Expensify, an online travel-expense tracking service for businesses, will allow reimbursements to be made in Bitcoin, the all-digital currency that is gaining in popularity. It's the first sizeable enterprise business to support Bitcoin, and is another signal that the currency is getting mainstream support.
CEO and founder David Barrett says, "We think we're the largest, most mainstream, and most boring enterprise company to ever adopt Bitcoin."
The currency is somewhat controversial because it has no central backing and its valuation is based purely on supply and demand. Its value against the dollar has nearly doubled in the last month as concerns about the European economic situation have sharpened. (To read more about Bitcoin and how it works, check out Bitcoin.org and WeUseCoins.)
San Francisco startup Expensify has always been a bit quirky -- for instance, the company's 30 or so employees all travel to exotic locations like India or Vietnam for one month per year, coding and sharing experiences in a kind of backpacker-style hackathon.
But the 30-employee startup is doing real business: The company claims 200,000 companies and 1.4 million end users are using Expensify to process "millions" of expense reports every day. The company is using a classic "land and expand" model to get into enterprises -- employees turn to the Expensify app on their mobile phones to track all receipts, then use the associated online service to create expense reports to submit for reimbursement. As companies begin receiving more and more reports via Expensify, the idea is that they'll eventually standardize on the platform, replacing whatever system they're using now.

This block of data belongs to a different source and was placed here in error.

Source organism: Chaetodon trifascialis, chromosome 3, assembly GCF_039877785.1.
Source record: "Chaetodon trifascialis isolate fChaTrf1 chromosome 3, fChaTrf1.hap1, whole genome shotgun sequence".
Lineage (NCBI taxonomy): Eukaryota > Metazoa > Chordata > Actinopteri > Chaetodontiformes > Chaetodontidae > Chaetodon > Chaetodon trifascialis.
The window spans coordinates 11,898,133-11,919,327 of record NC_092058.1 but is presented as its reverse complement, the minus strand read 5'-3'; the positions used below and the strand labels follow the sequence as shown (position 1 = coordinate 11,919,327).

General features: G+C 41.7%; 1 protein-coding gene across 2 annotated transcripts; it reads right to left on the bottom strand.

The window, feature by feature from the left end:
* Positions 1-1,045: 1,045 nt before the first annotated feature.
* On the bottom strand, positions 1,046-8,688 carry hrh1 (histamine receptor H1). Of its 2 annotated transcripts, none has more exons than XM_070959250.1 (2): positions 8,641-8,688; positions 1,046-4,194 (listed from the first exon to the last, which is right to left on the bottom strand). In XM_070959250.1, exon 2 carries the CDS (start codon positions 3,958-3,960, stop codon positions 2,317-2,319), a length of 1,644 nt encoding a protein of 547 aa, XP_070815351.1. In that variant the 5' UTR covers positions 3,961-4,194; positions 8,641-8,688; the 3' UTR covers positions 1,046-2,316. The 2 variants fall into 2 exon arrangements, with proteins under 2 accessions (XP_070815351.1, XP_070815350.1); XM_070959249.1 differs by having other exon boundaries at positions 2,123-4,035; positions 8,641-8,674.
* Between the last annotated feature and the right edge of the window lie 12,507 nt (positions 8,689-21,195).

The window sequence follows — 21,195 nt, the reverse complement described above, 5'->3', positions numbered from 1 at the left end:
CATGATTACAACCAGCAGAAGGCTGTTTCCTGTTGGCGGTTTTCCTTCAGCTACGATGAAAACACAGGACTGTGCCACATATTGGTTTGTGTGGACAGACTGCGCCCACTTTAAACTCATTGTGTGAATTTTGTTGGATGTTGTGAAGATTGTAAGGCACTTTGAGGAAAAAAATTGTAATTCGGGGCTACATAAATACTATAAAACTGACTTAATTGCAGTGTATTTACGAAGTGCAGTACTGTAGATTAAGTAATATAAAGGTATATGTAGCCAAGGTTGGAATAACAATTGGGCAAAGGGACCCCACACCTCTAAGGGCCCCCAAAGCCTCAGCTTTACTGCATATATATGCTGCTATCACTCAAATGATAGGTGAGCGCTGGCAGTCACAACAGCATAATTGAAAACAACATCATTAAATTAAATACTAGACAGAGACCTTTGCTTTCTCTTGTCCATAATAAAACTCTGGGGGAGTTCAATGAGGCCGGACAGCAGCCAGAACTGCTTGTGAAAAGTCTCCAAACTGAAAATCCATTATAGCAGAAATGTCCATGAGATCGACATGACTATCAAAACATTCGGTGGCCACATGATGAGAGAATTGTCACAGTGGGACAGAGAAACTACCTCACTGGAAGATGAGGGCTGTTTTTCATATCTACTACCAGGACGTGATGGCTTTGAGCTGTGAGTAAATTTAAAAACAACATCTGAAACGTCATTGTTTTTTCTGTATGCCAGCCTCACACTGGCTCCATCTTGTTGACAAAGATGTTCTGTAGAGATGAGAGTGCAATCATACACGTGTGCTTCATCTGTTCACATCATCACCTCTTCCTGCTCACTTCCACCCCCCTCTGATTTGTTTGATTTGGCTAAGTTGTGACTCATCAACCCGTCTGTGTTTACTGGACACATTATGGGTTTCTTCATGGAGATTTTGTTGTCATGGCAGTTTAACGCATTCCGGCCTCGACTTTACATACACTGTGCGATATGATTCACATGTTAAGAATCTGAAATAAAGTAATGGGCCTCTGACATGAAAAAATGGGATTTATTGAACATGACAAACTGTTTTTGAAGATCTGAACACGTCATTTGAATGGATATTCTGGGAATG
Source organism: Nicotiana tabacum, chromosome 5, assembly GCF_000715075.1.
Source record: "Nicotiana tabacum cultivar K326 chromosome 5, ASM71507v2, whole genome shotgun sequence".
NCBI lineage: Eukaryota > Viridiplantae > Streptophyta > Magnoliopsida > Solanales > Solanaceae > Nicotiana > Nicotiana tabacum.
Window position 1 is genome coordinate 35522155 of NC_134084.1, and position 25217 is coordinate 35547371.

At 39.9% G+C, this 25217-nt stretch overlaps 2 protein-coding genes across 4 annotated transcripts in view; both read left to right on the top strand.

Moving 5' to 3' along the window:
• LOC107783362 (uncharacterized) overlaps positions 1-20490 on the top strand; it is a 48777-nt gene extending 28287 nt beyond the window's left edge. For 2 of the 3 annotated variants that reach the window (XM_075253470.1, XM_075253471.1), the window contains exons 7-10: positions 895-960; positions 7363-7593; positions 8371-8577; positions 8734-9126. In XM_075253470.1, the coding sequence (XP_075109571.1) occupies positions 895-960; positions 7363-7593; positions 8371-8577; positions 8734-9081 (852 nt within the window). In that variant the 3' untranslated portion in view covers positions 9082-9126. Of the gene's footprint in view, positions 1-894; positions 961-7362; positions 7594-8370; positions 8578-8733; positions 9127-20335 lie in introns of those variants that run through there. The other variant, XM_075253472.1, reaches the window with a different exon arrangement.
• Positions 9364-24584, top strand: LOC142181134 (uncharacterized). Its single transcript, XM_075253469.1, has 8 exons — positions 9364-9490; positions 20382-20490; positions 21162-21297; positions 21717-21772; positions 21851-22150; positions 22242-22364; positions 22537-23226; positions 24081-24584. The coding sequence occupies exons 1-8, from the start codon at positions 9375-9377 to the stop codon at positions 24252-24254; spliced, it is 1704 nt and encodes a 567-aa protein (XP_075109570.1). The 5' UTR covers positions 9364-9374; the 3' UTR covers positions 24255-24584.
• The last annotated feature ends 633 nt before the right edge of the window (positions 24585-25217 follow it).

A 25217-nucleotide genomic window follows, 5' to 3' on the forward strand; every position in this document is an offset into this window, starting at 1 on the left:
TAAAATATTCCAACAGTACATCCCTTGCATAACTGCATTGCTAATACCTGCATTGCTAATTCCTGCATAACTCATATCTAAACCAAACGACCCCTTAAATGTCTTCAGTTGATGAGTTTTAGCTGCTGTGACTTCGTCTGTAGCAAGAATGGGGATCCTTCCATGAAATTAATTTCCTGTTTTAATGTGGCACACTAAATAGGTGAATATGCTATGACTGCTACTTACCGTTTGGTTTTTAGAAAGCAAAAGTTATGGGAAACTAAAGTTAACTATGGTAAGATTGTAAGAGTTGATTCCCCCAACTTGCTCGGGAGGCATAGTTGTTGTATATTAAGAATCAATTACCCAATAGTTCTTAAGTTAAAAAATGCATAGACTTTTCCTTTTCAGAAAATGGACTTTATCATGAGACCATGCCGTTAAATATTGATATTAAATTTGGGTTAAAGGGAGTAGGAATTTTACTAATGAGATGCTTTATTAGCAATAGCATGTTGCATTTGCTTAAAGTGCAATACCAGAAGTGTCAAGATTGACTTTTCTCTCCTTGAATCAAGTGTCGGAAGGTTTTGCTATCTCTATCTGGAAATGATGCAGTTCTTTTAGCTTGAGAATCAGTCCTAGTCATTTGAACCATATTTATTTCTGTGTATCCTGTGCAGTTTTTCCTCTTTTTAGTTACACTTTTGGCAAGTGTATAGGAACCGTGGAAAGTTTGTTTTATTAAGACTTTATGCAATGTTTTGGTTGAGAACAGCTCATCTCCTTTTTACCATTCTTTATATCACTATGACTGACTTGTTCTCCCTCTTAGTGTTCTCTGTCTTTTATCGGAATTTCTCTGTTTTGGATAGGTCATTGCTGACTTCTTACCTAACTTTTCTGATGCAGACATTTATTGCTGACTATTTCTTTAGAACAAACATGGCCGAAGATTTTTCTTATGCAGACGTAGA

Expensify sees Bitcoin as a perfect way to reimburse international workers without incurring fees like those charged by Paypal and other more traditional systems. For instance, a European contractor might do work for an American company, and submit his expense report via Expensify. The paying company would reimburse Expensify in dollars; Expensify would translate the dollars to Bitcoins and deposit them in the user's Bitcoin wallet. Contractors could then use a local Bitcoin exchange to transfer them back into Euros. "This is not us giving people Bitcoins to buy stuff with Bitcoins," says Barrett. "The assumption is you'll convert them to local currency."
Barrett says he's always been interested in Bitcoin, but this is about serving Expensify users rather than making a strong philosophical point about the currency. "For the first time, here's a real problem [for us] that Bitcoin is perfect for solving."
He also believes that this will help pave the way for Bitcoin use by mainstream workers, not just techies. "This is not a super-techie early adopter thing, it's a great option for mainstream workers. It's very easy for people who know nothing about Bitcoin whatseover."
After the break, some screenshots that show the new feature in action: